One of the “hot topics” highlighted at NSC this year is multigenerational workforces. A panel discussion Monday discussed the fact that many employers are seeing three different generations working together (potentially baby boomers, Generation X and Millennials).
September 25th to the 29th is National Employ Older Workers Week! The U.S. workforce is aging. The share of the labor force made up of people 55 years and older has increased from 12 percent in 1994 to 22 percent in 2014, and it is projected to reach approximately 25 percent in 2024.
The U.S. population is aging, which means that the U.S. workforce is also growing older. According to the U.S. Bureau of Labor Statistics (BLS), employment of workers aged 65 or older has grown by 117% in a span of 20 years, while employment of individuals 75 years or older has likewise increased by 117%.
It’s a fact: our workforce is aging. By 2024, nearly 1 in 4 people in the labor force are projected to be age 55 or over.
This is a big change from 1994, when people ages 55 and older represented only 11.9 percent of the labor force – a share smaller than those held by other age groups: 16-24, 25-34, 35-44 and 45-54. But by 2024, their projected share will be the largest among these age groups.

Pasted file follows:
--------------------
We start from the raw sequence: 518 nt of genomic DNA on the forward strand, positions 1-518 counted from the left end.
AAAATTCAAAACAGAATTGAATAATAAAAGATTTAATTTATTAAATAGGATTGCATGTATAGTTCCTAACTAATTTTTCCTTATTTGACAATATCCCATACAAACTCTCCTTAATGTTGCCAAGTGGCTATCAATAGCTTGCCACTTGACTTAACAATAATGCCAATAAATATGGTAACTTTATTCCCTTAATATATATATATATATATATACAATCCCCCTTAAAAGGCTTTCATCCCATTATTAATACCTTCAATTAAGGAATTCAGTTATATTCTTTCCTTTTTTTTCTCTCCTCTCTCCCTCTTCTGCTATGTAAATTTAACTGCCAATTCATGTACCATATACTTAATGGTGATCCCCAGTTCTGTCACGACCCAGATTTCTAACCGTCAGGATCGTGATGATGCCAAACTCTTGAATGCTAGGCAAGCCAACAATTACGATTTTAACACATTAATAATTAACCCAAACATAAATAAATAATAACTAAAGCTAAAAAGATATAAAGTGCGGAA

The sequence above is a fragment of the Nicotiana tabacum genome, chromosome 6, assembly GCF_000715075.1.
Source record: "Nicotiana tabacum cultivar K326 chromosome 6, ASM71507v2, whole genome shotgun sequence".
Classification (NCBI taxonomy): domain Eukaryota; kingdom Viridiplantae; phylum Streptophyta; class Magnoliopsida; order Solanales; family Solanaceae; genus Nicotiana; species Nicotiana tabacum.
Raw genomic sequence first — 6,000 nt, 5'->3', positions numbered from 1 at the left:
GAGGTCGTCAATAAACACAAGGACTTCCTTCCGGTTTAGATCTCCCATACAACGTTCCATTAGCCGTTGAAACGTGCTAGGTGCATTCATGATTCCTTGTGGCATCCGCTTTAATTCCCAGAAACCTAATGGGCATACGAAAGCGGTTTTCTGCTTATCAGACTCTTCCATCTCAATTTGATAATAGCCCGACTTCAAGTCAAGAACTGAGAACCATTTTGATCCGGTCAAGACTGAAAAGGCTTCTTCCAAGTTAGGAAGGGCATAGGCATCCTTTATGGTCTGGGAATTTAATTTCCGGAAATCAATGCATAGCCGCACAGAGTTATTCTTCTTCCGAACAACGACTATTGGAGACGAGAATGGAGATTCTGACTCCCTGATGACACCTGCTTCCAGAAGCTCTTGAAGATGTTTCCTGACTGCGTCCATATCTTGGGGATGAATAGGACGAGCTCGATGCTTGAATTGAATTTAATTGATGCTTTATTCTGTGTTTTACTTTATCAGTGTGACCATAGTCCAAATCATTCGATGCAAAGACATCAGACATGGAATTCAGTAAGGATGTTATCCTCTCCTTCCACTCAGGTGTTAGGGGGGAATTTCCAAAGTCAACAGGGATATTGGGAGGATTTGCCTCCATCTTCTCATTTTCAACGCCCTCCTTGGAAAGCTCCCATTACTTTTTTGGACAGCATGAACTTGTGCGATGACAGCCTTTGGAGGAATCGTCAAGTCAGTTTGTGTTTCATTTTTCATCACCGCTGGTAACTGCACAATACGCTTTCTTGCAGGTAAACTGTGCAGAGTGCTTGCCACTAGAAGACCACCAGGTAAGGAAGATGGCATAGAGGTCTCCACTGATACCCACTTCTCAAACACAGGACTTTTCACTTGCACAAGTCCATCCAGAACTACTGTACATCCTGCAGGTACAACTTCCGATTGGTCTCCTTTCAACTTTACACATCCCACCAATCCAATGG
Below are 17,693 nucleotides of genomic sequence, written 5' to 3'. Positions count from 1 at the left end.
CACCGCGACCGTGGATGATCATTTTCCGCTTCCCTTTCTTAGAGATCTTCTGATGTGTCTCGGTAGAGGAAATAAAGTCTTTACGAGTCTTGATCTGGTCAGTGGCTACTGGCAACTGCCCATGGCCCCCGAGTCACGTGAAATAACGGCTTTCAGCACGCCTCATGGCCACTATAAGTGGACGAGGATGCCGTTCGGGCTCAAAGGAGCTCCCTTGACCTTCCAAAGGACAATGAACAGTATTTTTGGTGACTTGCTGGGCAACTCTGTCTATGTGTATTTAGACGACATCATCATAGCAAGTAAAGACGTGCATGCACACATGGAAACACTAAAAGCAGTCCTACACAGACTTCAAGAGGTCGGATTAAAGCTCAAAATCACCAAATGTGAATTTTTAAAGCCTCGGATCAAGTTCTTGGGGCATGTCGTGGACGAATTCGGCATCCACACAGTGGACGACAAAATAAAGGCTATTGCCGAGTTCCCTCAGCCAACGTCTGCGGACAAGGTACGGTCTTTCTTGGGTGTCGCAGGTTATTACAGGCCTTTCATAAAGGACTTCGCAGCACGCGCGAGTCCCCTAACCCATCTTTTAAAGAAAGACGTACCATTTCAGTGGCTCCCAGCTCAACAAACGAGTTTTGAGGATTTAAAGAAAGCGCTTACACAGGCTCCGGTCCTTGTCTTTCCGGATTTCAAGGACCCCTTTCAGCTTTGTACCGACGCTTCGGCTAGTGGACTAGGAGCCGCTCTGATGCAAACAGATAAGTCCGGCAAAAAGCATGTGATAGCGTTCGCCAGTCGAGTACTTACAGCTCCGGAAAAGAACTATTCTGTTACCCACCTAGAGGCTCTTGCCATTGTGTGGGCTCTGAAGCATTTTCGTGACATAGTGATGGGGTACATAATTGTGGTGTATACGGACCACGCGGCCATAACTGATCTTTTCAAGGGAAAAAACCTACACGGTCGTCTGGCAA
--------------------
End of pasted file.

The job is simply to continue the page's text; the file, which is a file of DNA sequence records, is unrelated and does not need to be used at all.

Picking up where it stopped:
This last full week of September is National Employ Older Workers Week. According to the U.S. Department of Labor, the week “recognizes the vital role of older workers in the workforce … and aims to increase awareness of this labor segment and develop innovative strategies to tap it.”
Studies show that older workers are more susceptible to negative consequences from heat exposure, and building this understanding into a workplace heat illness prevention program is imperative to creating a robust plan.
Motor vehicle crashes are the leading cause of work-related deaths in the United States. Millions of workers, such as long-haul truck drivers, sales representatives, and home health care staff, drive or ride in a motor vehicle as part of their jobs.
A healthy heart may have major benefits for preventing the decline in brain function that sometimes accompanies aging, according to new research in Journal of the American Heart Association (AHA).
Researchers studied a racially diverse group of older adults and found that having more ideal cardiovascular health factors was associated with better brain processing speed at the study’s start and less cognitive decline approximately six years later.
Among the articles in the April 2020 issue of ISHN Magazine, we get some expert advice on how to strengthen safety by emphasizing equipment reliability, discuss the methods that really work to identify hazards, consider ergonomic options in the materials handling industry, and much more.